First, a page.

Although the transportation secretary makes $221,400, according to government salary data released in January, the Buttigiegs’ life as a cabinet family contrasts with some of their most notable predecessors who lived in suites in the high-end Jefferson Hotel, like Robert E. Rubin, the Clinton-era Treasury secretary, or in multimillion-dollar homes in the Kalorama neighborhood of Washington, like several members of Mr. Trump’s cabinet and inner circle. Nor is Mr. Buttigieg familiar with Washington’s customs and unspoken rules. It is unclear what kind of pointers and tips he will get from his direct predecessor in the transportation spouse department, Senator Mitch McConnell of Kentucky, the Republican minority leader and husband of Elaine Chao.
“It feels like this is maybe a place where innocence goes to die,” Mr. Buttigieg said of the parts of Washington he is now privy to.
In a much-photographed interaction, he recently got coffee with Mr. Emhoff to talk about finding new projects and adjusting to life in the capital, where the Buttigiegs moved from South Bend, Ind.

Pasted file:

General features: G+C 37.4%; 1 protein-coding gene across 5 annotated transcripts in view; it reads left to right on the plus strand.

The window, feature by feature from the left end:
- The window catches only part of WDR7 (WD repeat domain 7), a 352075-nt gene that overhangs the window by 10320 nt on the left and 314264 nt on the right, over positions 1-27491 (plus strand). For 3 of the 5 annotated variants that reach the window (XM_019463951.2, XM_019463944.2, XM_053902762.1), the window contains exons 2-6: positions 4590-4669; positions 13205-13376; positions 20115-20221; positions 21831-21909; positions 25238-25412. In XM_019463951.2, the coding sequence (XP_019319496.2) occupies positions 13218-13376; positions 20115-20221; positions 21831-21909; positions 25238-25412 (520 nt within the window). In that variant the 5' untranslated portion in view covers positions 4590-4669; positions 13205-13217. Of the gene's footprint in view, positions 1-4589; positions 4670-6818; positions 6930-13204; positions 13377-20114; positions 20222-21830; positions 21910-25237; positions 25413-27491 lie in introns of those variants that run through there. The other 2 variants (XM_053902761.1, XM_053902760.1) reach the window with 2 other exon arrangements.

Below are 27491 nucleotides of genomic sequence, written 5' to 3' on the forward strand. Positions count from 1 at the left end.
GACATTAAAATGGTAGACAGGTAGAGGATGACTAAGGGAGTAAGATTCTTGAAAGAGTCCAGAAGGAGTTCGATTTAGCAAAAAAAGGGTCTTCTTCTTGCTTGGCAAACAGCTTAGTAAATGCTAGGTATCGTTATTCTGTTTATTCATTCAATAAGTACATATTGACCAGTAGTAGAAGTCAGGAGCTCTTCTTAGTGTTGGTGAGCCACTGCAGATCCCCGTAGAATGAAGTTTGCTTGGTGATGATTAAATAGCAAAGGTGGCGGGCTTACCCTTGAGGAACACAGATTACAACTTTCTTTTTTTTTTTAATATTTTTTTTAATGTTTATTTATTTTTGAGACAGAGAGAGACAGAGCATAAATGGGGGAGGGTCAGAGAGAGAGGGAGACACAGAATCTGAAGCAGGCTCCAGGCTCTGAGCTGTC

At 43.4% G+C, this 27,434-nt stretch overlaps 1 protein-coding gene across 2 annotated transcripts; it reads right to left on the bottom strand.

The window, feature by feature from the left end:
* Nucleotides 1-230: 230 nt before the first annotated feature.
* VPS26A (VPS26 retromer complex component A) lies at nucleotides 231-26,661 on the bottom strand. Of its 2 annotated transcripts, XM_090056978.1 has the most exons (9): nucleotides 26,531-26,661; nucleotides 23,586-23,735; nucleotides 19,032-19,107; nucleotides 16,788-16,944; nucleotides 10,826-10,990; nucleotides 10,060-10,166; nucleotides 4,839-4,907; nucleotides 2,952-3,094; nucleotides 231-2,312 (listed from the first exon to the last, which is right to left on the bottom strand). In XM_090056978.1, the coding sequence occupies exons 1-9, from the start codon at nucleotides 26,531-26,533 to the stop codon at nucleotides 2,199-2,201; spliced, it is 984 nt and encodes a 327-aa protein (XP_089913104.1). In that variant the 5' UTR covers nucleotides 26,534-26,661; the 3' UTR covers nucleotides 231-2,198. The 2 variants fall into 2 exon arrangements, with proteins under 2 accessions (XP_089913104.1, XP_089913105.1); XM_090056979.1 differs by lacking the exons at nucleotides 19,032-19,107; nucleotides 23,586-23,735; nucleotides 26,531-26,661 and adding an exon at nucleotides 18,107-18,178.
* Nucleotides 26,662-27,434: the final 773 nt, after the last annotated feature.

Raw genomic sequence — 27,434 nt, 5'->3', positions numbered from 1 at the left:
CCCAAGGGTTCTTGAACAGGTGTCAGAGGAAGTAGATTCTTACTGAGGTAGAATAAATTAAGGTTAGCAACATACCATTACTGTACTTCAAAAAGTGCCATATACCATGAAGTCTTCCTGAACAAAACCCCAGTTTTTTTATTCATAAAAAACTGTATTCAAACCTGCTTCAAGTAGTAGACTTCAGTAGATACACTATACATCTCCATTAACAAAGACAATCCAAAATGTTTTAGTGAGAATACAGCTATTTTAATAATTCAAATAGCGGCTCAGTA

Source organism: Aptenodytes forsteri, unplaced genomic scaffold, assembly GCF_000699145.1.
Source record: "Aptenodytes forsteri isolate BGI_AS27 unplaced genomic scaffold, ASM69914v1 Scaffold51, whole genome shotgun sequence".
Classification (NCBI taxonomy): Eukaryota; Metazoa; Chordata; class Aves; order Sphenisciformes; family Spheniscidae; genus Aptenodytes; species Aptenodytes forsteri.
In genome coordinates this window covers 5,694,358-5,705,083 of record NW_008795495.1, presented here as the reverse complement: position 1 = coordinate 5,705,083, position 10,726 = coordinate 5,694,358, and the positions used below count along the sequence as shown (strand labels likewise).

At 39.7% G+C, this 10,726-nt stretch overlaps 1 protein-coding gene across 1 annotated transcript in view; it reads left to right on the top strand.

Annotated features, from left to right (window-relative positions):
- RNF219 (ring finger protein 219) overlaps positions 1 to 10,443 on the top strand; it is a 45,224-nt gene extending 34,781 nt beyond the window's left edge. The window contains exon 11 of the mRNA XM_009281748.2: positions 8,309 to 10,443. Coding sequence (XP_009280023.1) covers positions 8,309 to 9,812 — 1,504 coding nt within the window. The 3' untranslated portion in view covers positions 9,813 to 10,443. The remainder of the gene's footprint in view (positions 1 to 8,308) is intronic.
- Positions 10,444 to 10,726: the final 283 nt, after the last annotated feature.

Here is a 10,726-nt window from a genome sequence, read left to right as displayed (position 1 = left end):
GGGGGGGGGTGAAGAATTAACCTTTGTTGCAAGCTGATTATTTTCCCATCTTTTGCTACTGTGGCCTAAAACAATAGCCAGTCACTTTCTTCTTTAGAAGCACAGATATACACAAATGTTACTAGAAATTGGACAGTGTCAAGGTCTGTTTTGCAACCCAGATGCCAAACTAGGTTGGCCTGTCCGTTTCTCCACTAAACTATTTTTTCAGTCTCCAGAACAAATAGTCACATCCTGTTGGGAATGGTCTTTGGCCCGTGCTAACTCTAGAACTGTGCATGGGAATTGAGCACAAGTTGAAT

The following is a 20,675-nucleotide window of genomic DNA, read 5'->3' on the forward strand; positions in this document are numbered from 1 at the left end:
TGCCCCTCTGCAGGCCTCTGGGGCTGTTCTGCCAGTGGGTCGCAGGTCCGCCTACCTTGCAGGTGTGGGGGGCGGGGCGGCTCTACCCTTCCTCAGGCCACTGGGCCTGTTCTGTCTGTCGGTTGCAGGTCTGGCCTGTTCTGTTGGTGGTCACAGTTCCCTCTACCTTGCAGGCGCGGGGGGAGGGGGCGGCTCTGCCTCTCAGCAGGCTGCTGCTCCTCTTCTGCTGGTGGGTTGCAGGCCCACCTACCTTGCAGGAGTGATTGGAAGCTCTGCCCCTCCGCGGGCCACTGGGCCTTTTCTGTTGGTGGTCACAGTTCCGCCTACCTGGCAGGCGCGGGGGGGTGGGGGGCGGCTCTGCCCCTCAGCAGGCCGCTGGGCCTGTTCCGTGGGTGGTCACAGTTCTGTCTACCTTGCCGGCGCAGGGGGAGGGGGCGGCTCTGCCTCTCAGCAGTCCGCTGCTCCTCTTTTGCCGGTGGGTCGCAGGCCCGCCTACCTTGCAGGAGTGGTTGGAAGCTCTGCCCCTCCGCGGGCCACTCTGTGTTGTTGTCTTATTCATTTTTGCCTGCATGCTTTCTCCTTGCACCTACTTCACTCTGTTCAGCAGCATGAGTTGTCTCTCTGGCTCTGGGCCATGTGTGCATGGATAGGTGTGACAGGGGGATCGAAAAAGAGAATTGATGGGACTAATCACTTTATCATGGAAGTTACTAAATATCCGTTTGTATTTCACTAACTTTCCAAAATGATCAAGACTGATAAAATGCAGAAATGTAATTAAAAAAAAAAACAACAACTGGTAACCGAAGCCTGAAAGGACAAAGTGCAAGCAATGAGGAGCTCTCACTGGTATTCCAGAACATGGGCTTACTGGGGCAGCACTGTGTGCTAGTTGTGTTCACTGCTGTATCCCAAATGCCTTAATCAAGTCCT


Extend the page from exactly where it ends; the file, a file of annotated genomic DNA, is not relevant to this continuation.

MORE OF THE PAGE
“Sometimes you just need to get out of the house,” he said, “and check in with somebody.”
Some days, while his husband is at work or fielding Zoom calls from the bedroom, Mr. Buttigieg, who is adapting his memoir, “I Have Something to Tell You,” for younger readers, takes the dogs out. Buddy and Truman have expansive social media profiles, and Mr. Buttigieg is often mistaken as the dog walker by fans.
(“‘What’s it like to walk Pete’s dogs?’” he said he is asked. “It’s a living,” is his response.)
Balancing his life as a political spouse with his own identity has been trickier than he’d imagined.
“Pete is getting up in the morning, going to work and doing the thing that makes him really happy,” Mr. Buttigieg said. “That thing for me was getting up and going to school every day. Now I have to figure out if that is something I can return to.”